The most common approach people take while trying to lose weight is restricting the number of calories they eat. While calorie restriction can be helpful while done smartly and mindfully, an extreme restriction can actually be counterproductive.
Not only does it negatively impact your health, but surprisingly, it can also hamper your weight loss journey. In addition to that, it can also lead to weaker bones and reduced fertility. Read on to learn why you shouldn’t be doing extremely low-calorie diets.
How Many Calories Do You Really Need?
The amount of heat energy required to raise one gram of water temperature by 1°C (1.8°F) is defined as a calorie. However, most people commonly think of calories as the unit of measurement for the amount of energy your body gets from the foods and beverages you consume.
Calories are required by your body to function and aid three main processes:
1. Basal Metabolic Rate (BMR)
Your BMR refers to the number of calories required by your body to cover your essential functions, including brain, heart, lungs, nervous system, and kidneys.
2. Physical Activity
This refers to the number of calories required by your body to carry our daily activities and fuel everyday tasks and workouts.
Just like your external activities, your internal activities are also dependent on the number of calories you consume. This means that calories assist digestion and metabolize the foods you consume. This is referred to as the thermic effect of food (TEF).
Depending on your age, height, weight, physical activities, and other factors, you will need a certain amount of calories to maintain your weight. For instance, a 25-year old male whose height is 180 centimetres and who weighs 65 kilograms and participates in light exercise will need about 2,300 calories per day to maintain their weight.
When you eat more calories than are required by your body, it causes you to gain weight. Similarly, eating fewer calories than needed enables you to lose weight. This is why people are recommended to restrict their calorie intake while trying to lose weight.
In order to lose half a kg per week, the same man will need to cut down their calorie intake to about 1,775 per day. Trying to lose more than half a kg per week can be very dangerous. If you do intend to do it, it is necessary to consult doctors and fitness experts beforehand. However, it is recommended to not try to lose more than 0.9 kg weight per week unless one suffers from extreme obesity.
Why Restricting Too Many Calories Can Be Harmful for You
Some people try to restrict their calorie intake to extreme limits, going as low as 600 to 800 calories. This is almost half of an average person’s basal calorie requirement. Here are a few reasons this is a bad approach for weight loss.
1. Nutrient Deficiencies
Vitamins, minerals, and fibre can be very invisible to the average human being. Therefore, it is also easy to overlook their importance. However, these nutrients are essential for your short and long-term wellbeing. When you restrict the numbers of calories your intake, you also restrict the number of food groups.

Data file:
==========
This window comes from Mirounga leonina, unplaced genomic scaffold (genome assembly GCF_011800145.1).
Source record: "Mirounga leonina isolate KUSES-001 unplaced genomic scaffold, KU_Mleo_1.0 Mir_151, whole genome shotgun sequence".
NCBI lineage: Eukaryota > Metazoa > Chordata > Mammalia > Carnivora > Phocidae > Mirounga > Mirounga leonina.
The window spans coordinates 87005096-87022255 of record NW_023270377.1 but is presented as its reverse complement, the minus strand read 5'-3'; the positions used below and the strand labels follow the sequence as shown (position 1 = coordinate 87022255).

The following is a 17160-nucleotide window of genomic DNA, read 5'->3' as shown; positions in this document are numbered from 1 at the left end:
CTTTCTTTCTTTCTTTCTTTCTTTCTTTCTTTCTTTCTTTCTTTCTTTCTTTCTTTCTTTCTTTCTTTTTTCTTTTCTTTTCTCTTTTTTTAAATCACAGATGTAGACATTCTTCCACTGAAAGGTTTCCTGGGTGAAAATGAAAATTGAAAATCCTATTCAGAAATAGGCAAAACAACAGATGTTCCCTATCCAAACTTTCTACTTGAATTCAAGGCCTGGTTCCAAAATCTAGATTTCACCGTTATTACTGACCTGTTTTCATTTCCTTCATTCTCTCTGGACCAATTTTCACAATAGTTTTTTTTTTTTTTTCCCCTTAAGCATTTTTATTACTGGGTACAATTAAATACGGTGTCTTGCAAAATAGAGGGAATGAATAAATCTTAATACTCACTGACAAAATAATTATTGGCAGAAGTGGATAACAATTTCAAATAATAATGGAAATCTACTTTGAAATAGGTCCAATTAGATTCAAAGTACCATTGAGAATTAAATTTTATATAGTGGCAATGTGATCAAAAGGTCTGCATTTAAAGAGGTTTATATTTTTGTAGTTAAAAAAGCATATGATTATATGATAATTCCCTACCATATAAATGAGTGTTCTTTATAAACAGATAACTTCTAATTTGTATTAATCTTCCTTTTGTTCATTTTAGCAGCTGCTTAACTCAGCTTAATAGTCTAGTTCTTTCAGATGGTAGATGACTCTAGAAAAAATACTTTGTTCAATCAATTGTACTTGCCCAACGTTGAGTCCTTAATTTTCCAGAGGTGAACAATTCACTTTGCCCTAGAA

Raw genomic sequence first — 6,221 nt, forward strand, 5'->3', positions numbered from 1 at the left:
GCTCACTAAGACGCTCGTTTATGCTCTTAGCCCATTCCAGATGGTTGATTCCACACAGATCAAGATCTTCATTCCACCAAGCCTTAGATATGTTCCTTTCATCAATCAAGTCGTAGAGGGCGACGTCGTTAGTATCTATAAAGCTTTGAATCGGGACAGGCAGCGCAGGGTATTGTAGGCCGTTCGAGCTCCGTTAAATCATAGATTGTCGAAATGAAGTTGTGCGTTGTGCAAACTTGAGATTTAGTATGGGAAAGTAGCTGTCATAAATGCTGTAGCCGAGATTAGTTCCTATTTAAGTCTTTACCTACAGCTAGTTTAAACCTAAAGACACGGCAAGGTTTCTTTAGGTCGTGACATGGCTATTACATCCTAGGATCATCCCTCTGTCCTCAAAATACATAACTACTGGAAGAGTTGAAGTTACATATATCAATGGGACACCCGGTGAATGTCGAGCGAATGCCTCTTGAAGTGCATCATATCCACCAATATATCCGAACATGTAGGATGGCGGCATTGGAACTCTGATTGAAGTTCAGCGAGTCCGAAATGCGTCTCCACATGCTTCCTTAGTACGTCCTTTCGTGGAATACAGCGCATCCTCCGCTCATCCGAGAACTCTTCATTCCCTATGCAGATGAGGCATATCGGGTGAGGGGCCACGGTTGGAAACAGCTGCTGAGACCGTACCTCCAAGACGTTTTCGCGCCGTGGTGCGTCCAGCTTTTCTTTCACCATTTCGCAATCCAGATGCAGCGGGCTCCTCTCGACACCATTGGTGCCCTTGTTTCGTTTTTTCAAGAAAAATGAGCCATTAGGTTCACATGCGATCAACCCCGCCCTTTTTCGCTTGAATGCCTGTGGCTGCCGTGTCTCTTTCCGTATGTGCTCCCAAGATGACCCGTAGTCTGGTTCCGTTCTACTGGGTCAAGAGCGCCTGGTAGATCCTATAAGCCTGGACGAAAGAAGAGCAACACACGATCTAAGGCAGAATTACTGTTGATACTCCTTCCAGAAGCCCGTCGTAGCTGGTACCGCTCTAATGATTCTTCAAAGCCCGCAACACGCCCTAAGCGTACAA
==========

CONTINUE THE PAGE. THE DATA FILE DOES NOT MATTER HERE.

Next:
It is almost impossible to consume a variety of healthy foods when you are only eating 600 calories a day. This results in your diet not providing sufficient amounts of essential nutrients such as iron, folate, calcium, zinc, and vitamin B12.
This can cause fatigue, muscles cramps, migraines, and abnormal heart rate in the short term. Over the long term, this can lead to a weakened immune system, weakened muscles, permanent hair loss, eye damage, anaemia, and osteoporosis.
2. Low Metabolism
As discussed before, extremely low-calorie diets can actually hamper your weight loss efforts. This happens because your metabolism plays a crucial part in how many calories you burn. When you regularly eat healthy food and participate in strength training, your metabolism functions at its optimal levels.
However, if you consume meagre calories, your body goes into survival mode – causing your metabolism to slow down. Think of it this way: When you don’t get enough food, your body starts thinking that food is a luxury. Therefore, it tries to hold onto every last bit of it as long as it can because it isn’t sure when it would get more food.
This results in your body conserving as much energy as possible, hampering your metabolism. Not only does this make losing weight even more difficult, but it can also result in gastrointestinal abnormalities, such as constipation. What’s worse is that when you go back to eating normally, you may end up gaining even more weight than before.
3. You May Lose Your Mental Edge
Just like a car needs gasoline to run, your brain needs sufficient amounts of glucose to function. But unlike your car, your brain is running 24/7. Therefore, it needs a constant supply of glucose to keep everything running smoothly.
However, if you don’t eat enough and are hungry most of the day, you will likely not get enough glucose for your brain to function optimally. This will prevent your brain from function properly, and you may find yourself struggling with mental tasks and not being able to work at peak capacity.
If you want to lose weight in a healthy and effective manner, it is crucial to have patience. Trying to lose weight quickly will often have adverse effects. Instead, safely cut down your calories and try to fill up your plate with fibre, protein, whole grains, and healthy fat. This way, you’ll be able to lose weight and keep it off in the long run.